Both Kevin and Guy agreed to be interviewed when the war was over.

Kevin had experienced at least one very close call. At the start of the penultimate ceasefire, a unit he’d been with until the previous day discovered a tunnel near the Rafah crossing between Gaza and Egypt. As they entered, a terrorist blew himself up and killed three of Kevin’s friends: Major Benaya Sarel, 1st Sgt. Liel Gidoni, and Lt Hadar Goldin, who at first was thought to have been kidnapped.

“They set up an ambush,” Kevin said in a telephone interview from Israel last week. “The terrorist came out and my friend Liel shot him, but he still blew himself up. If we had been there, it would have been us.“

For six months before the war, his unit had been guarding the Gaza border. Tensions were running high.

“You’re protecting the cites that are along the border, protecting the border fence and making sure no terrorists jump in and out of tunnels placing bombs and all that stuff,” Kevin said.

He said they were aware of the tunnels and were trying ​to destroy them.

“They’re very well hidden, they were very deep,” Kevin said. “We would send these drilling machines along the border fence, they would drill 50 meters down and then move on.  Drill a hole, move a meter, drill a hole — one time a terrorist shot the hydraulic system out with a rifle.”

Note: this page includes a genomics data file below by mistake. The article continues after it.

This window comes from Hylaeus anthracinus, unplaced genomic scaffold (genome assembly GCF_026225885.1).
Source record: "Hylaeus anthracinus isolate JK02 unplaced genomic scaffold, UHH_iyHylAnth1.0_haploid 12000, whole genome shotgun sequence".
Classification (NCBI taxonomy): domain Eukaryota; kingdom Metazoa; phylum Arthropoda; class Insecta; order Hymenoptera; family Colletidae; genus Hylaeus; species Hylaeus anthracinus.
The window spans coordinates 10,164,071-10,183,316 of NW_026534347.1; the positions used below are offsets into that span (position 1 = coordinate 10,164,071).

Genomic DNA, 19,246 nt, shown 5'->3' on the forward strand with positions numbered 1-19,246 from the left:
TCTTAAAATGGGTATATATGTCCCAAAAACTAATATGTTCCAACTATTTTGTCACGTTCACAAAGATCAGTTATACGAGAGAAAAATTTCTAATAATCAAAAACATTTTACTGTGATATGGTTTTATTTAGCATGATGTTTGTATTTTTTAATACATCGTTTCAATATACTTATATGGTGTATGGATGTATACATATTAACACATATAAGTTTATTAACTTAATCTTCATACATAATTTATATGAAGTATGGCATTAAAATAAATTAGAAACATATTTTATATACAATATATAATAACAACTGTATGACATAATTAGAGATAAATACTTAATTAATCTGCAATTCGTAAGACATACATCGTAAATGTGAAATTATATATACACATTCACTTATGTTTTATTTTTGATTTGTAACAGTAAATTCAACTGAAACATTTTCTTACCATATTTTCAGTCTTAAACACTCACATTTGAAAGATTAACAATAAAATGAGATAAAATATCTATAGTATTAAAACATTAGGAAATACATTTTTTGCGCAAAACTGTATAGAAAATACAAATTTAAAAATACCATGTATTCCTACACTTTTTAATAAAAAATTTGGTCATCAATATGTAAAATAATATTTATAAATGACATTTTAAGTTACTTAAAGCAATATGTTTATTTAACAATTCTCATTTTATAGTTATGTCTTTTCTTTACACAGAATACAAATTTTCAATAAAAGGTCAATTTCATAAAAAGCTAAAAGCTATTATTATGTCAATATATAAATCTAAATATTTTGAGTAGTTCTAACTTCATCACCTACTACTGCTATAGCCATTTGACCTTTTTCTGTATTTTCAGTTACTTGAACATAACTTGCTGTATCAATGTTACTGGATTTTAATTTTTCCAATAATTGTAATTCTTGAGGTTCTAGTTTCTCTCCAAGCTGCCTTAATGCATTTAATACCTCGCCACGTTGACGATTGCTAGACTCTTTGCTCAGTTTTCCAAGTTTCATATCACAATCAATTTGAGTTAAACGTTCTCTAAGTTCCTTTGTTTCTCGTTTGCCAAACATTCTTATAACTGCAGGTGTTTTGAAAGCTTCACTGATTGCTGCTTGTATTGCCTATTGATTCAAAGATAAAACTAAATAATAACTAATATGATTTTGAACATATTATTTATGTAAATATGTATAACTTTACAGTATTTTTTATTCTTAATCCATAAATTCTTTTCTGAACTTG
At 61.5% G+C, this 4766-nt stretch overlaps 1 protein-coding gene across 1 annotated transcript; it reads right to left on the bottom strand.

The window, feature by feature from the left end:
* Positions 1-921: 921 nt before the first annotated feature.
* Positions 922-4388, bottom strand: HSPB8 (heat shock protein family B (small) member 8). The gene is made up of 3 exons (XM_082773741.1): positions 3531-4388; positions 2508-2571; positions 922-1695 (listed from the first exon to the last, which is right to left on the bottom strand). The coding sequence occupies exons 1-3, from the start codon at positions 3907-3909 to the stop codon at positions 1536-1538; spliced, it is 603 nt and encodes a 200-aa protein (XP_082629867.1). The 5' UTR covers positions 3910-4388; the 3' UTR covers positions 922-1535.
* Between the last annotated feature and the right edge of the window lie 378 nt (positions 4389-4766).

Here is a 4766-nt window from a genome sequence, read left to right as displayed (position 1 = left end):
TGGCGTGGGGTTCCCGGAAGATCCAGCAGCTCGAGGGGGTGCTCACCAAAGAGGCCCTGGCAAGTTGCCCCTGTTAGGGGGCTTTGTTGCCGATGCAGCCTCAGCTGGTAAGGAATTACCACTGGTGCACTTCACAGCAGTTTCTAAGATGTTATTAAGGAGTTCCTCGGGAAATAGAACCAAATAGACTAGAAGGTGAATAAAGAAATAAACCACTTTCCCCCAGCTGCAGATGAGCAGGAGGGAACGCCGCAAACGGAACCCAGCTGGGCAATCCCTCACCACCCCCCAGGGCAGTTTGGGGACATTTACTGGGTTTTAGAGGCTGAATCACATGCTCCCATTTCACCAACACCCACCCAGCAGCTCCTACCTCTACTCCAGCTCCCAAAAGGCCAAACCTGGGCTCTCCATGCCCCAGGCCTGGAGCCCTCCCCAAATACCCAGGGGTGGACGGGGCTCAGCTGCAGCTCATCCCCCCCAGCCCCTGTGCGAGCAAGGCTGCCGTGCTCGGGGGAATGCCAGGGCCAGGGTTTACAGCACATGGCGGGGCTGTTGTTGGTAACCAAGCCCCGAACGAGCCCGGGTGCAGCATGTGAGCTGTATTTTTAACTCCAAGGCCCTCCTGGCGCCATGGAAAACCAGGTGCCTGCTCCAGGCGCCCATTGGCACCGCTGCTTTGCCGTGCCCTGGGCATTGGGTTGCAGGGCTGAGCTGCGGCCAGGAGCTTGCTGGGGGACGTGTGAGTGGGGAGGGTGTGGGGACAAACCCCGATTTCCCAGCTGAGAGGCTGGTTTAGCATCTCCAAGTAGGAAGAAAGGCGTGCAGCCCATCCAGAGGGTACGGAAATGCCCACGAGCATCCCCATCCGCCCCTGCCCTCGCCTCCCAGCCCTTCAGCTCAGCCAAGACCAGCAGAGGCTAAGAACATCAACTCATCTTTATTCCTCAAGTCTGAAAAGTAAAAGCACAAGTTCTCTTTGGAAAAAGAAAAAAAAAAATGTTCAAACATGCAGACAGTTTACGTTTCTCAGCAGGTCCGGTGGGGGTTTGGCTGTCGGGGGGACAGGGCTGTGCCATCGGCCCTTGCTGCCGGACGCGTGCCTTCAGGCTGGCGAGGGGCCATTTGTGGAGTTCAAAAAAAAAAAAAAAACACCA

He cannot say exactly what he did during the war, but he did say his unit was involved in destroying houses with explosives to seal off tunnels without having to call in airstrikes.

“We would detonate our explosives in a specific way so the stronghold would collapse on itself, instead of exploding and wounding other soldiers in the area,” Kevin said.

“That way the Air Force isn’t going to send a massive bomb. That would be serious overkill as opposed to us… and this way no one in the surrounding area will get hit.”

Guy Harel served in an armored division in Gaza for more than two weeks of the war.

A former tank commander, Guy was transferred to a new infantry armored corps division just before the war started. He served in the infantry – literally with his boots on the ground.

In Gaza, Guy would be stationed outside of a recently evacuated town or city, and he would use binoculars or thermal lenses to try to find terrorists still in the city.  Once he found them, often shooting rockets or preparing to come out and fight the IDF, he would radio their position, and the Air Force or another military unit would take them out.

Guy graduated from Shalhevet in 2008, and attended San Diego State University, earning a degree in International Security and Conflict Resolution with a minor in Islamic and Arabic Studies.  After graduating, he made aliyah and joined the IDF.

“Ever since I was 12, my parents told me I was going to serve in the IDF,” said Guy, whose mother is Israeli-American.

“But it really kicked in at Shalhevet and on the Poland-Israel trip,” he continued. “That was when I knew I wanted to make aliyah, and to me, in order to make aliyah, you have to serve in the army.”